Spring is definitely sprung here: the signs to be seen are all around, from the bank of daffodils bordering the new path round the hippodrome, to the blossom on the Norwegian maple trees outside our 3rd floor windows. I’ve seen some of these things before as a visitor, it’s true – in fact I’ve spent 3 out of the last 4 Easter weekends in Saint Cloud, but I don’t think I was appreciated how beautiful spring is here until my first season as a local.
A visit from my sister recently gave me an excuse to do some of the many touristy things to be done here – and to learn a bit more about French history in the process. As it turns out, there is no shortage of chateaux to be seen in our part of Ile de France…
Most of it was burnt down in the Franco-Prussian war, and only a few outbuildings are left, but there’s still a lovely park with gardens to visit, which offer an impressive view over Paris. The chateau had an illustrious history: originally owned by an Italian banking family, Henri III was assassinated here by a monk called Jacques Clement. After that, Louis IV’s brother the Duke of Orleans (known simply as ‘Monsieur’) bought it. He had married none other than Princess Henrietta of England, daughter of Charles I (also granddaughter of Henri IV). She didn’t live very long though, and died here at the age of 26 amongst rumours of poisoning. Later, the chateau was bought by Louis XVI for Marie Antoinette, who extended it and furnished it with the latest fashions. (I agree, there does seem to be a bit of an unfortunate theme here… ) Finally, Napoleon took a liking to it and set up residence there, and it was there in 1870 that Napoleon III declared war on Prussia, leading to the chateau’s final demise…
2. The Chateau of Saint Germain en Laye
I was excited about seeing this chateau, the home of Francois I (contemporary of Henry VIII and as significant a figure in French history) as I had read some novels which covered the period, and seen the outside on a couple of occasions on my way through Saint Germain en Laye. Imagine the disappointment when my sister and I arrived bright and early expecting to step back into the 16th century, only to discover that the National Museum of Archeology has occupied the building since 1867! And indeed we have Queen Victoria to thank for the fact that the building was not knocked down at that time, as it had fallen into ruins. Her interest in it stemmed from the fact King James II lived there for 13 years whilst in exile, by all accounts in not very hospitable conditions. Anyway, we paid 5€ to enter the archeology rooms and spent an hour or two amongst paleolithic tools trying to imagine the splendours of the past.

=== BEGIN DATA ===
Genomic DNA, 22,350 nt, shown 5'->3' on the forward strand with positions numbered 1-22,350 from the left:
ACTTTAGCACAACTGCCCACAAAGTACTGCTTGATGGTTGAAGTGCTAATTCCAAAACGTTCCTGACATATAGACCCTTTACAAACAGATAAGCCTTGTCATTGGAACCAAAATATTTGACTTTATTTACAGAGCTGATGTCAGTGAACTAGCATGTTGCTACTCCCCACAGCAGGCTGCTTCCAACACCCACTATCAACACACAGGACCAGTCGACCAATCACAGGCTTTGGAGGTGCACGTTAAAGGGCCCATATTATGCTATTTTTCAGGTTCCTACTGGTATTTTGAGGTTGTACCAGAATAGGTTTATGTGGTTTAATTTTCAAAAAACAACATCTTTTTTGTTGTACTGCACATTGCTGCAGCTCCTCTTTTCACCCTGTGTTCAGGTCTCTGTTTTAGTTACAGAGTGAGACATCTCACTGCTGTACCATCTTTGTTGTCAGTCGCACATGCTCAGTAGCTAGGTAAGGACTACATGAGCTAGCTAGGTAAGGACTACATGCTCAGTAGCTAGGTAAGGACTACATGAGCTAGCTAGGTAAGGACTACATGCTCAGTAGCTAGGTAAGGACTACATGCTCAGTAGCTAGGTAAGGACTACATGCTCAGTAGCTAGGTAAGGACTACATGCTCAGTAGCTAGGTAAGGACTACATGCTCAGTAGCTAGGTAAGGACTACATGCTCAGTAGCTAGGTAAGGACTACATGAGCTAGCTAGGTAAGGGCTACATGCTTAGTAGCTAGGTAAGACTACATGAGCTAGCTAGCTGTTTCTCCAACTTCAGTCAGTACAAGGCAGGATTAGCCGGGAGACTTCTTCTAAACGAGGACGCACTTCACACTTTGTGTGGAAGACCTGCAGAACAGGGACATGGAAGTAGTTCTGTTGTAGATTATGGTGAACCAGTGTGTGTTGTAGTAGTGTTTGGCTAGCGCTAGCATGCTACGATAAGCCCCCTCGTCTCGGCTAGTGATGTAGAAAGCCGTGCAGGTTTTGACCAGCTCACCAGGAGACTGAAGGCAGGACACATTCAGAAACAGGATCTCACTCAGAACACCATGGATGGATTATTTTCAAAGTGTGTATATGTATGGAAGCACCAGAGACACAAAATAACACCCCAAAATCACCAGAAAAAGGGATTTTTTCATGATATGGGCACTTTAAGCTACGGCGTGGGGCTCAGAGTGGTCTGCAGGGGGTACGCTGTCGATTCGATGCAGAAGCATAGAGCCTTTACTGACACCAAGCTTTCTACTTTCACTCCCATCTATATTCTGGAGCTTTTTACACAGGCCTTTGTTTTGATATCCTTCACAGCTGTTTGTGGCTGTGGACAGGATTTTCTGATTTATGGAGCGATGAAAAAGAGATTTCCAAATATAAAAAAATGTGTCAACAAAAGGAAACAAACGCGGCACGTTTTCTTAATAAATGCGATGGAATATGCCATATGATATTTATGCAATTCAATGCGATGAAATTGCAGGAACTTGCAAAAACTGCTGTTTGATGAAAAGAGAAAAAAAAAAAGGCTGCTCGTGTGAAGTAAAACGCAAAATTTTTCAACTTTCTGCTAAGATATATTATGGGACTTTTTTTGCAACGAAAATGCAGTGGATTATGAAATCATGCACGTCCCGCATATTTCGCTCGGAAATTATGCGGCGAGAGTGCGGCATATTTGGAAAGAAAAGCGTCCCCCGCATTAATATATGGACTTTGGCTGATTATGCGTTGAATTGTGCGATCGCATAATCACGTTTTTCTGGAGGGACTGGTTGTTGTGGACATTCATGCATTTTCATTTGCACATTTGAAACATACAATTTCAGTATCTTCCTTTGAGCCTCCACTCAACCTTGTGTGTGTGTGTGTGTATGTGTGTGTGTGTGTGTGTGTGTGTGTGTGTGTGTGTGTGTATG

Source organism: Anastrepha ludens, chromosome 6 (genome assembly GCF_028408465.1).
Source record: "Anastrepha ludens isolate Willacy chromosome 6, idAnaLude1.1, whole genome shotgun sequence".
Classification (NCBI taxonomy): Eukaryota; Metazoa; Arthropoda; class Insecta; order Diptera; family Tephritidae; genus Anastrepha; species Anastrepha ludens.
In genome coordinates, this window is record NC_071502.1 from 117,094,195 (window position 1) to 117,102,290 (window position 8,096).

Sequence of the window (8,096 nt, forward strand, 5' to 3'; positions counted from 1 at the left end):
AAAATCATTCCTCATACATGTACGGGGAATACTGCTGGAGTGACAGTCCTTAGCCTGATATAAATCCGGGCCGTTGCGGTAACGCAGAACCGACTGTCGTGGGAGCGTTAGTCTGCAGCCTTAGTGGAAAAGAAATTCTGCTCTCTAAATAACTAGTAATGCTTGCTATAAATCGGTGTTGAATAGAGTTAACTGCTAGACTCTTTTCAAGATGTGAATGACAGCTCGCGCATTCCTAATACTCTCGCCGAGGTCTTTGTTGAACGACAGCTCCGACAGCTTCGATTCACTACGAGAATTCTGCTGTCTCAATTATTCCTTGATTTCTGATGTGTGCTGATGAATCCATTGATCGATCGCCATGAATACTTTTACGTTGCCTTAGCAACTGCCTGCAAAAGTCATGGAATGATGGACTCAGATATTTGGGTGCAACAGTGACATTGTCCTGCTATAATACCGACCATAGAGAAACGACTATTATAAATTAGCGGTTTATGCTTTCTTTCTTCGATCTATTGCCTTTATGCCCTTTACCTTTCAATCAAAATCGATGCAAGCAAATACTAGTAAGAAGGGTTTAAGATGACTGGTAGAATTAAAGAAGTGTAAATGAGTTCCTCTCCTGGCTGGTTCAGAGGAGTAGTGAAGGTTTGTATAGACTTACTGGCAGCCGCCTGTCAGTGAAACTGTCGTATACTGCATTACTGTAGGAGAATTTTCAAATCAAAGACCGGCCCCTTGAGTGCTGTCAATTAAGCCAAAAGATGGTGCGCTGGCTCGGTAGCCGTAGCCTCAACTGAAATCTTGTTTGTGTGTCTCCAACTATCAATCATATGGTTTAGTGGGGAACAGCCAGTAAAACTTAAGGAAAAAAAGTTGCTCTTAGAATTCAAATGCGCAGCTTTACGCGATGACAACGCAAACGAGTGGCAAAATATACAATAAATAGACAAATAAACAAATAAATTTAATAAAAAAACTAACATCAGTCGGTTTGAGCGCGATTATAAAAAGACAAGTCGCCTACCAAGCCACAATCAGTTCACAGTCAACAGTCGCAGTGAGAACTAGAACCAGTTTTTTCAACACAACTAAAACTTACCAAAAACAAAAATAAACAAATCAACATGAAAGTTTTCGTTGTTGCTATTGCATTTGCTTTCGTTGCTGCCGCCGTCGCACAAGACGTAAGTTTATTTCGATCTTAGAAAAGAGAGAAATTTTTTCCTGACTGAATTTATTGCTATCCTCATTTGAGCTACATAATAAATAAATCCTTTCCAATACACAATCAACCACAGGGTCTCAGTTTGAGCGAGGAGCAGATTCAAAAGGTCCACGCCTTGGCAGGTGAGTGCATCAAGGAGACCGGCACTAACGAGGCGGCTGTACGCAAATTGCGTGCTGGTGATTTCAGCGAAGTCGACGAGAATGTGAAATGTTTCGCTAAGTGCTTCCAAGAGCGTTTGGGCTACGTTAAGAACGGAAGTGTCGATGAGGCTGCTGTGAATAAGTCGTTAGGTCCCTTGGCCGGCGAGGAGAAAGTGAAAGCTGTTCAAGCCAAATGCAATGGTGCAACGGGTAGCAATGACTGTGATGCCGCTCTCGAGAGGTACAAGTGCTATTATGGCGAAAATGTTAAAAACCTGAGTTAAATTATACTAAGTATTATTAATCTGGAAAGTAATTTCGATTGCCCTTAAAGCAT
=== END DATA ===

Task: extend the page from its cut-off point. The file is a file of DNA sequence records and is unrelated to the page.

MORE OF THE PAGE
(The chapel where Francois I got married is no less impressive for hosting some additional archeological finds, and very reminiscent of the Sainte Chapelle, by the same architect…)
3. The Chateau of Rueil-Malmaison
This last was where we started out actually, as it happened to be the only chateau open on a Monday when our sight-seeing started. This is the chateau that Empress Josephine, wife of Napoleon, bought and renovated, and was subsequently the headquarters of the French government while Napoleon lived there. (Wikipedia tells me Napoleon was ‘furious’ with Josephine for having bought it with his money while he was away, a fact not mentioned on the audioguide…) In size it is pretty small for a chateau, more like a stately home, but lavishly furnished and the gold on the painted dinner sets is dazzling!
And so now fully chateau-ed out, we felt we had earned tea and waffles on an unexpectedly sunny Rueil cafe terrace…